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Castles and Palaces
Recently I was introduced to a title developed by 8 Floor Games. This title was 1001 Jigsaws Cute Cats. As you can probably surmise, the title combine jigsaw construction with image of the favourite personal pets, namely cats, at their appealing best. In the meantime 8 Floor Games have switch its focus slightly and come up with its next title based on the subject of Castle and Palaces positioned within a jigsaw environment.
Entitled 1001 Jigsaw World Tour - Castles & Palaces 2, this game, or perhaps past-time puzzle would be more appropriate, offers the user a number of options when setting up the gaming environment. Profiles can be created so that different people can take up the challenge of completing the numerous jigsaws and record their progress. Adjustments can be made to the volume levels of background music and sound effects plus opt for full screen viewing, fasten pieces to the table top area and select from a choice of three resolutions. I stuck with the default setting of 1920 x 1080 pixels.
As the title indicates you have a choice of 500 jigsaw puzzles spread over five boxes. Each box contains 100 puzzles represented by images laid out in photo album style. You are also informed as to the number of pieces making up each puzzle plus a small puzzle icon. In some cases this icon will feature an arrow which indicates that the pieces in this puzzle will need to be rotated so that they fit within the puzzle.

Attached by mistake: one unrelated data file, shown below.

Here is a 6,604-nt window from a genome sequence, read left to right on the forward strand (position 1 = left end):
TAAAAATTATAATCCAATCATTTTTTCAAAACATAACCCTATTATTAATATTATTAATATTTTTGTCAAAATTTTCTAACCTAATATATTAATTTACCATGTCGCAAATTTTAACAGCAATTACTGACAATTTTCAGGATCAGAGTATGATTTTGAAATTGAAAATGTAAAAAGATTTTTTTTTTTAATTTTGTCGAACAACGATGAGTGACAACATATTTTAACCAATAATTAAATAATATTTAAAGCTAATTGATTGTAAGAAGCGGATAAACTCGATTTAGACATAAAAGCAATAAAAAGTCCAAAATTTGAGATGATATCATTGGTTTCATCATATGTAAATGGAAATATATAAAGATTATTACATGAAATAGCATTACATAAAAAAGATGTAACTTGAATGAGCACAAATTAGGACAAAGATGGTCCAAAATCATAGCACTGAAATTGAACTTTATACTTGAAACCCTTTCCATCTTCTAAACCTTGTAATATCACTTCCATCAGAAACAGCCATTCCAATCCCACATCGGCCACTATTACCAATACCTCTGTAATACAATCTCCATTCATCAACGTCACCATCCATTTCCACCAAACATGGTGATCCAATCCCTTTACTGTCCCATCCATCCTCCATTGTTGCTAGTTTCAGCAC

Many of the puzzle images will contain less than 100 pieces but there are several exception. On a quick check through the images, I came across several with more than 200 pieces with the highest number being 255 pieces needing to be placed correctly.
Rather than just feed you a solid diet of castle and palace building images, such as Eilean Donan Castle or Hohenzollen Castle, there are many examples of views of parks, gardens, craft workshops, knightly tournaments and the like to add extra flavour. Disappointingly, you are left to your own devices if you want to learn more about the castle, palaces of whatever scene in depicted in the image displayed as part of the puzzle.
The mouse cursor acts as the means of manipulating the pieces in the puzzle. Individual pieces can be selected with a left mouse click and then moved to an appropriate position. You will need fairly accurate positioning to cause pieces to connect. Groups of pieces can be selected by dragging over then with the mouse. To rotate a single or group of connect pieces you need to use the right mouse button.
At the conclusion of each puzzle you will be awarded a score and the time taken over the puzzle. Along with displaying the different images, the photo album will allow you access to some other options. You can view any trophies you might earned plus check out top performances and best score.
While the actual images can not be editing you do have some flexibility in their choice of attributes. Using a Modify option you can decrease or increase the number of pieces that make up the image plus alter the angle of the pieces that make up the puzzle. You also have the ability to switch the puzzle between fixed and the rotating feature with individual pieces.
With its range of images and adjustment capabilities, this title does provide you with plenty of jigsaw completing practice. I downloaded my copy of the title from Gamehouse.com where it is priced at $9.99. Specifications call for a 1.0 GHz processor with 512MB of RAM and 91MB of hard disk space running Windows 7 and later.
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